Of course, the PHB doesn't give specific rules on throwing things, and PCs are not perfectly weighted spheres. The DM can, according to his/her judgment, say that certain throws are not feasible, or impose heavy restrictions on the throw. Still, based on these rules, it seems reasonable to throw fellow PCs short distances.

  • \$\begingroup\$ I like this except that throwing is very different from push/drag/lift. I can lift 135lbs in a bench press, but I wouldn't expect to throw that bar more than a couple feet. \$\endgroup\$ Mar 11, 2022 at 13:59

I don't see why not.

So long as both parties are willing, PCs can cooperate (and are often encouraged to) to complete a task.

There are factors to take into account though, that can make this dangerous, or unachievable. Taking your first example - the lava lake. Well, firstly: lava. Ain't nobody walking that off if you fall in. Secondly, while I'm no mathematician or physicist, I'll just say that "what goes up must come down", and factors such as height, distance, and weight can contribute to the difficulty of the task. Throwing a Halfling is one thing, and throwing a Dwarf is (pardon the pun) a whole other bag of rocks.

While there is nothing explicit in the rulebooks outlining the rules of "throwing another creature", the Strength ability, and Strength ability checks would be used in this case [PHB p. 175, emphasis mine]:

Strength Checks
A Strength check can model any attempt to lift, push, pull, or break something, to force your body through a space, or to otherwise apply brute force to a situation.

In addition, (while usually in reference to carrying gear), strength is also applied to lifting (and can, by extension, be applied to throwing) [PHB p. 176]:

You can push, drag, or lift a weight in pounds up to twice your carrying capacity (or 30 times your Strength score).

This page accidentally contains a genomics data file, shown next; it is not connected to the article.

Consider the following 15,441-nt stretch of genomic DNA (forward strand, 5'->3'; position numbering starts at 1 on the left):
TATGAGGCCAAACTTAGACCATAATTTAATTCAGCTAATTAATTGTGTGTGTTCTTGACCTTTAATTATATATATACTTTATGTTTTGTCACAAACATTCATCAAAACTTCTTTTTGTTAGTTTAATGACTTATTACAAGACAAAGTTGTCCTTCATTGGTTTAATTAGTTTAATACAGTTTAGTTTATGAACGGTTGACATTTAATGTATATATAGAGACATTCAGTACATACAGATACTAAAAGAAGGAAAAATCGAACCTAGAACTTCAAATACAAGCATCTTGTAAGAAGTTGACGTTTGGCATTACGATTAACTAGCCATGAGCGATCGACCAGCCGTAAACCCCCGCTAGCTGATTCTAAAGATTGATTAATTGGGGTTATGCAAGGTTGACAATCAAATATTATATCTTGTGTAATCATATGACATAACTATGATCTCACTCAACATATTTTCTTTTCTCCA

In addition, this might also (and probably will) require an ability check from the other PC to make sure they land safely.

The other thing to consider however, is that maybe the reason you can't do something, is because the DM doesn't want you to. I realise that putting up a "No Entry" sign is probably one of the worst ways to deter adventurers (it's often seen as an invitation rather than a deterrent), but without blatantly coming out and saying "I appreciate the effort, but there's nothing there" (which would likely be seen as both bad DMing, and breaking immersion), there's little else they can do to keep you out of an area.

All in all, this is entirely possible, at the DM's discretion, of course.


As the dark wanderer said, there are some loose rules around throwing in 5th edition; however, they might need some work.

If you are interested I created some rules for throwing creatures that I use in my campaign. Be warned that the following is definitely considered homebrew.


Action Type: Action
Range: Melee Only

You can attempt to throw a target. If the target creature is one or more size classes smaller you can throw the creature after grappling them with one hand. Creatures of the same size require you to grapple a target with both hands before a throw can be attempted. A throw requires you to make a Strength (Athletics) check contested by your target’s Strength (Athletics) or Dexterity (Acrobatics) check. If you succeed you throw the creature in a direction of your choosing. You cannot throw a creature of a larger size class.